Radical: Jesus is Lord and Judge

Happy Post-Thanksgiving, everyone! If you were with us today during Connection, we talked about some heavy stuff. If you weren't, you may want to download the audio and have a listen. We continued our conversation about making disciples (multiplying community). The mandate is clear from Christ: as you are going, make disciples. What does a disciple look like? They are identified with Christ's death, burial and resurrection [baptized--marinated in Christ] and they not only know what Christ has commanded, they align their lives through obedient hearts to do what he has commanded. Remember, "Look into their eyes and say, 'If you are a Christ-foloower, you're number one priority is to make disciples... how you doin?'"

Then we had a shift.

If this is our mandate, then we've got to take a hard look at some blind-spots in our lives. Platt talks about the blind-spot of slavery within Radical. People came to worship every Sunday, were concerned about personal holiness, but they had slaves. Talk about a huge blind-spot. It's easy for us, 150 removed from the situation, to see it. Yet, they couldn't.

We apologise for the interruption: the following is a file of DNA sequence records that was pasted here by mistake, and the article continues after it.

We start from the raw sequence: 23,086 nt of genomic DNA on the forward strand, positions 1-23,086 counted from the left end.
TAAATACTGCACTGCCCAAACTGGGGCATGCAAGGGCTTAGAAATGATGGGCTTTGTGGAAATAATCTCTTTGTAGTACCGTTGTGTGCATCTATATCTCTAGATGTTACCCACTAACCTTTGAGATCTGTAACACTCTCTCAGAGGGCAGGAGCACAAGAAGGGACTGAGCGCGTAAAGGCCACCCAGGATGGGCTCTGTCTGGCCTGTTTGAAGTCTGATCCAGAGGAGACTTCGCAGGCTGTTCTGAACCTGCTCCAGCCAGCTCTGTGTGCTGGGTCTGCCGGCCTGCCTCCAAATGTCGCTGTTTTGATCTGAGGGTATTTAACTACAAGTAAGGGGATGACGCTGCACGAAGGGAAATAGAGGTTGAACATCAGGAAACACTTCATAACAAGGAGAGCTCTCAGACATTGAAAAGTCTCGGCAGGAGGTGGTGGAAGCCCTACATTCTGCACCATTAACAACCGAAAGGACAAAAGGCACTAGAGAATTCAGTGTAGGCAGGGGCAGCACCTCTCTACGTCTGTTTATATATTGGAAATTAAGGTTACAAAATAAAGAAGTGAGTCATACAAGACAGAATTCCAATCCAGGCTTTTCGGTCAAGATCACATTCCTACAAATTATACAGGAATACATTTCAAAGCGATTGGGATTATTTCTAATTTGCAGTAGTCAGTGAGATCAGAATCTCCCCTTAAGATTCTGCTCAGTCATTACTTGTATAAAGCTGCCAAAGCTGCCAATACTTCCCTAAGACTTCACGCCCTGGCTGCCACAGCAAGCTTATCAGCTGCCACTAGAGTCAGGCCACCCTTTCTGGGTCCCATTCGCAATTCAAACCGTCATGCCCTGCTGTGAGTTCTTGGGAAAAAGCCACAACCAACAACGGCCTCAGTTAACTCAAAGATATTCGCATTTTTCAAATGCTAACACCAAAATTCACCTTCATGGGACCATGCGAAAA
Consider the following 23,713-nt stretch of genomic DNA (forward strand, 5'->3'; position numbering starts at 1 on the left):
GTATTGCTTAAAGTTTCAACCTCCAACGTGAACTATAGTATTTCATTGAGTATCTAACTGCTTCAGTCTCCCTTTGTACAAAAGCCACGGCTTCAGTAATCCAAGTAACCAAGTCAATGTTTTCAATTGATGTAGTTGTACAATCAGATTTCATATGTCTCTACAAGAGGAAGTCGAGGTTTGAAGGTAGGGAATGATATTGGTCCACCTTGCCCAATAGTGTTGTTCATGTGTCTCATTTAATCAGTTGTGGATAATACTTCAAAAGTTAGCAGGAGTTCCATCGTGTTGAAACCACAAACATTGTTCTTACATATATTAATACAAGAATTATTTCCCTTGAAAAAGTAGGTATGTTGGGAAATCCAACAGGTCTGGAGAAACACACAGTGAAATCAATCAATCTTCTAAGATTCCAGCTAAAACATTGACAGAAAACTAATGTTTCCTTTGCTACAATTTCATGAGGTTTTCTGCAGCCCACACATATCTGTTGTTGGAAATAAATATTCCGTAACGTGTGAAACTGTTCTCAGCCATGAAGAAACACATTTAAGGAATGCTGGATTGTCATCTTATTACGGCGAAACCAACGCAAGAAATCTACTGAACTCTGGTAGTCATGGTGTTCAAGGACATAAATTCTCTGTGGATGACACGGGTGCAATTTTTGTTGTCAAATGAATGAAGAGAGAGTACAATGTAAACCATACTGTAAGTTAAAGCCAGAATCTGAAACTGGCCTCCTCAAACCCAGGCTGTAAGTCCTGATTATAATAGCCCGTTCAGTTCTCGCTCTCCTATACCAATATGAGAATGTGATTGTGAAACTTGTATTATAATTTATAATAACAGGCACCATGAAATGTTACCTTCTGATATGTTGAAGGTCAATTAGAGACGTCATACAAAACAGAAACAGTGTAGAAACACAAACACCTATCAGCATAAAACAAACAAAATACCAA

Today's text was Matthew 25:31 and following.

There are four main characters / groups within the text--the Shepherd, the sheep, the goats and the least of these. The context of Matthew: Jesus, the rightful King, is coming. All authority is His and His kingdom is radically different, so be alert, be aware, and be ready. Even the parable of the talents for the Big Give really is not an issue of money, but an issue of BE AWARE! Multiply EVERYTHING (not just cash)!!! Multiply people, talents, time, treasures..

A few things are clear from this text:

  • Jesus is Lord; He alone is worthy to judge
  • Jesus made it clear that all people would stand in judgment, not just unbelievers.
  • Jesus returns, gathers the nations, judges, and separates the sheep from the goats. Yet, you've got to see why the separation occurs!

Platt wondered whether Christ-followers 150 years from now might look back at American Christians today and question how we could ive in such affluence when multitudes are dying from lack of food and water, just look at Christians 150 years ago and question how they could justify slavery (p. 111). The reality is one day we will stand before the only One worthy to judge our actions and give an account for such questions.

Here is the question for today's post:

How does knowing one day you will account for your actions affect the way that you currently live?